France is in crisis. And no, it has nothing to do with the political situation in the country. It’s something much more quintessentially French: Dijon mustard is in short supply, if shoppers have been able to find it at all.
A series of overlapping issues has led to the mustard mess, beginning with bad weather and climate change. Burgundy, where the city of Dijon lies, experienced a wet winter, and some mustard producers harvested less than half of what they had expected to, Luc Vandermaesen, the general manager of Reine de Dijon, told The Guardian in May. Then Canada, the second-largest mustard-seed producer in the world, had its exports cut in half, partially due to the terrible North American heatwave that occurred last year, according to the Financial Times.
That would have been bad enough on its own, but with Ukraine also being a major exporter of mustard seeds, Russia’s invasion has led to even more difficulties. And then on top of that, the mustard market has seen the same supply-chain issues that have hit just about every industry.
“We didn’t think we would have such a shortage,” Vandermaesen told the FT.
Because of the limited supply, the cost of the seeds has skyrocketed. In some cases, wholesale prices have been double or triple their normal level. And when Reine de Dijon tried to buy seeds in April, they were six times the regular price from 2021, according to Vandermaesen. For customers, retail prices have risen about 10 percent in the past year, although Vandermaesen noted that the financial impact for consumers should be minimal, since the average person in France spends only 4.80 euros on mustard per year.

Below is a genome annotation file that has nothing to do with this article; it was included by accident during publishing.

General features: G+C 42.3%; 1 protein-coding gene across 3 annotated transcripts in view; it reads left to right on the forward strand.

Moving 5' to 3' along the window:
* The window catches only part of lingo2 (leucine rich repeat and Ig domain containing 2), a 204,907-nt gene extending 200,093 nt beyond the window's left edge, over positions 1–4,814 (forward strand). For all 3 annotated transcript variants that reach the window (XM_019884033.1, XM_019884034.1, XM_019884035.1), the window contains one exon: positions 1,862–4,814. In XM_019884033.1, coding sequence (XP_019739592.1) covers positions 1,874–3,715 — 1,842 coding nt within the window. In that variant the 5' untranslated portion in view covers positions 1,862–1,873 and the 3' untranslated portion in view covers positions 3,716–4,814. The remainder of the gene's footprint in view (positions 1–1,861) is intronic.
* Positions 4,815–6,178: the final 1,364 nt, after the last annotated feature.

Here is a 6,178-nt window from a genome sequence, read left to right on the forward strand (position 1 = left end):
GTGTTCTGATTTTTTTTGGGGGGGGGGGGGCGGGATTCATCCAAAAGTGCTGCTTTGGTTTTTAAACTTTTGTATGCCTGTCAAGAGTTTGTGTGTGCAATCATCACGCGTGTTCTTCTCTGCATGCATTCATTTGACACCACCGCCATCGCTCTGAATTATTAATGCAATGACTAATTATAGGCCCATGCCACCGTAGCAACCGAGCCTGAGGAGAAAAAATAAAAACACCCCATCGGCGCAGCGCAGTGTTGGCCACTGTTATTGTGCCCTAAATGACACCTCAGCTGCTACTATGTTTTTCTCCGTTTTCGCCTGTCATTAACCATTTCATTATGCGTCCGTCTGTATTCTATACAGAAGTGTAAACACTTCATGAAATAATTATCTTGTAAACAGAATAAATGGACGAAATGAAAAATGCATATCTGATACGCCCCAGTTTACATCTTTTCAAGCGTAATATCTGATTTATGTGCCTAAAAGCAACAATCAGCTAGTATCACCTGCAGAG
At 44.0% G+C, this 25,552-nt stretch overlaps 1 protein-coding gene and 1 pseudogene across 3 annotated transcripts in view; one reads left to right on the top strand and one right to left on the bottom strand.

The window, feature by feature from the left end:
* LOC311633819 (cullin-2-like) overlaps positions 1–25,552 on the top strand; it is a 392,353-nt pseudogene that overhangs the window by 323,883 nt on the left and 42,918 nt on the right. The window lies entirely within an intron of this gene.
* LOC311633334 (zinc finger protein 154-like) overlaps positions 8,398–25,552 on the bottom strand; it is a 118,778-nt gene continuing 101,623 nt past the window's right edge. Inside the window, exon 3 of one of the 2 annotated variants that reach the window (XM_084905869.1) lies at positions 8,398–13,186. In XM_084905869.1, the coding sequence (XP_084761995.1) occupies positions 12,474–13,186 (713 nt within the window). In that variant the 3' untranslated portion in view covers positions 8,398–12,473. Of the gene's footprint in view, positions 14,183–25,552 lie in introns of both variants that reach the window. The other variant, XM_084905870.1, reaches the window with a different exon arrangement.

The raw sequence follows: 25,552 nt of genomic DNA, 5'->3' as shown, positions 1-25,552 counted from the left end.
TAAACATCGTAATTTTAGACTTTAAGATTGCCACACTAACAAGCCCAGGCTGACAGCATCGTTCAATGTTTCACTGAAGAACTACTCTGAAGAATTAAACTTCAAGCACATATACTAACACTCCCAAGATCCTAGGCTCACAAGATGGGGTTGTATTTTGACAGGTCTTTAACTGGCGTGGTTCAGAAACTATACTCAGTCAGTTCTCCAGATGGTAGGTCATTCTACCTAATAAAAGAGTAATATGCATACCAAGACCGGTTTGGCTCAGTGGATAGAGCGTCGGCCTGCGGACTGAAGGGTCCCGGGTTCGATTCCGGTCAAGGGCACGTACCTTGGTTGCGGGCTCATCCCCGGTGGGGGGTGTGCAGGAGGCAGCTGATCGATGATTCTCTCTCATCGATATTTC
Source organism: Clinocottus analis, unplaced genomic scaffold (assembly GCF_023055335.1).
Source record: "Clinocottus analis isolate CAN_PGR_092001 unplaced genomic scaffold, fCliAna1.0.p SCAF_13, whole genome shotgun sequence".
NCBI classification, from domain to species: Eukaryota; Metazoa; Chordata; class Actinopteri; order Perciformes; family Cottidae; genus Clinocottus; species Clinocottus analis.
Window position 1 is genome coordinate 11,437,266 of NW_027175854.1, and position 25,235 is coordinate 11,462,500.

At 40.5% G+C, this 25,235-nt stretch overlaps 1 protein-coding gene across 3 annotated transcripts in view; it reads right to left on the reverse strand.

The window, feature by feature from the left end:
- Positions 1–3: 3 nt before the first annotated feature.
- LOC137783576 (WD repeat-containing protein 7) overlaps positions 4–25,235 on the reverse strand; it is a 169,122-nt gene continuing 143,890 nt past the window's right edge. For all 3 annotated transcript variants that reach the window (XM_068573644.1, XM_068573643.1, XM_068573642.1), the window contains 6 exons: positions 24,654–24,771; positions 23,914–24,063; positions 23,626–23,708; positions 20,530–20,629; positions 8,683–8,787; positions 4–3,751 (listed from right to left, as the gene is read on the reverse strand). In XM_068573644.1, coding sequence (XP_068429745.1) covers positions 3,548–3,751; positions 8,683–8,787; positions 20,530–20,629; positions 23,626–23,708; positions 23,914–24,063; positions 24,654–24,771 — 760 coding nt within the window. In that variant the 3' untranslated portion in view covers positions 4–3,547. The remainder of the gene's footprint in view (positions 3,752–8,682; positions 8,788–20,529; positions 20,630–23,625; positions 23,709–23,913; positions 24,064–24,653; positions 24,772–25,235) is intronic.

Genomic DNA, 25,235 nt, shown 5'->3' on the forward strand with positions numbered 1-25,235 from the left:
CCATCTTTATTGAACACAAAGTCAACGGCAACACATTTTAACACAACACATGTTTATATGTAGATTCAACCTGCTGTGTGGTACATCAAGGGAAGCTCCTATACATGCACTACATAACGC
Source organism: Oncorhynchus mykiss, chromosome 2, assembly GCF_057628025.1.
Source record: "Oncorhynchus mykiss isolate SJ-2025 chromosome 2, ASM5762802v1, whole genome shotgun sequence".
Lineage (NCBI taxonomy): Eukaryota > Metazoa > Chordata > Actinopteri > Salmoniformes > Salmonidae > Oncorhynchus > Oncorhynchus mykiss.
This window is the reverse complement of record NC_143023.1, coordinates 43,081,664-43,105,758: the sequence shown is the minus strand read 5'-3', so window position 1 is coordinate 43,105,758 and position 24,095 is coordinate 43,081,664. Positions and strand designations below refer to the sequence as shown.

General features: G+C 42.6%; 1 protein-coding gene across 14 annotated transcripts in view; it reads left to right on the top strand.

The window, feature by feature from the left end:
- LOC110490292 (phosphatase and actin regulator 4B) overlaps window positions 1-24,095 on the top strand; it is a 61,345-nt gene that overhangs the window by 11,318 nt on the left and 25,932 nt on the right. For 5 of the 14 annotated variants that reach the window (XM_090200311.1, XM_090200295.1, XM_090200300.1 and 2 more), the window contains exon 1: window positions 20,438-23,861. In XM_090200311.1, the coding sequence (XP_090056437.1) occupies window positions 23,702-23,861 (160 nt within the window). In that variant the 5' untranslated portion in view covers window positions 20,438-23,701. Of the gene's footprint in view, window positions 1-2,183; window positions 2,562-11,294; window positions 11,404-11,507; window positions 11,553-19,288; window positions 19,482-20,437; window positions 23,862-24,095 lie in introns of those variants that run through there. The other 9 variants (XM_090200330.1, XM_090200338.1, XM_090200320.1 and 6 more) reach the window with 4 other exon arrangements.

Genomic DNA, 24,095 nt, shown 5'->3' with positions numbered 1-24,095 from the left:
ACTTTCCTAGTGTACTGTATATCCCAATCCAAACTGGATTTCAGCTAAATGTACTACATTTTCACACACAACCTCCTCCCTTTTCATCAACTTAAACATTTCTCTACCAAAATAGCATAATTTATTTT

Still, the lack of Dijon on shelves is worrying both everyday shoppers and chefs in France. The condiment is a key ingredient in many sauces and dressings, including your classic vinaigrette and rémoulade. “It’s fundamental to French cuisine,” one Parisian chef said in the FT. “There’s no mustard in Paris,” another Parisian said. “I’ve been to 25 shops, and we’ve found nothing.”
Vandermaesen, however, is optimistic that the mustard supply will make a strong return. He’s hoping that agricultural research will lead to higher yields and greater frost resistance in Burgundy at some point in the near future, “but we are going to have some difficult months,” he told the FT.
So, keep the mustard-lovers of France in your hearts. And maybe send them a jar of Dijon if you see it on your supermarket shelves.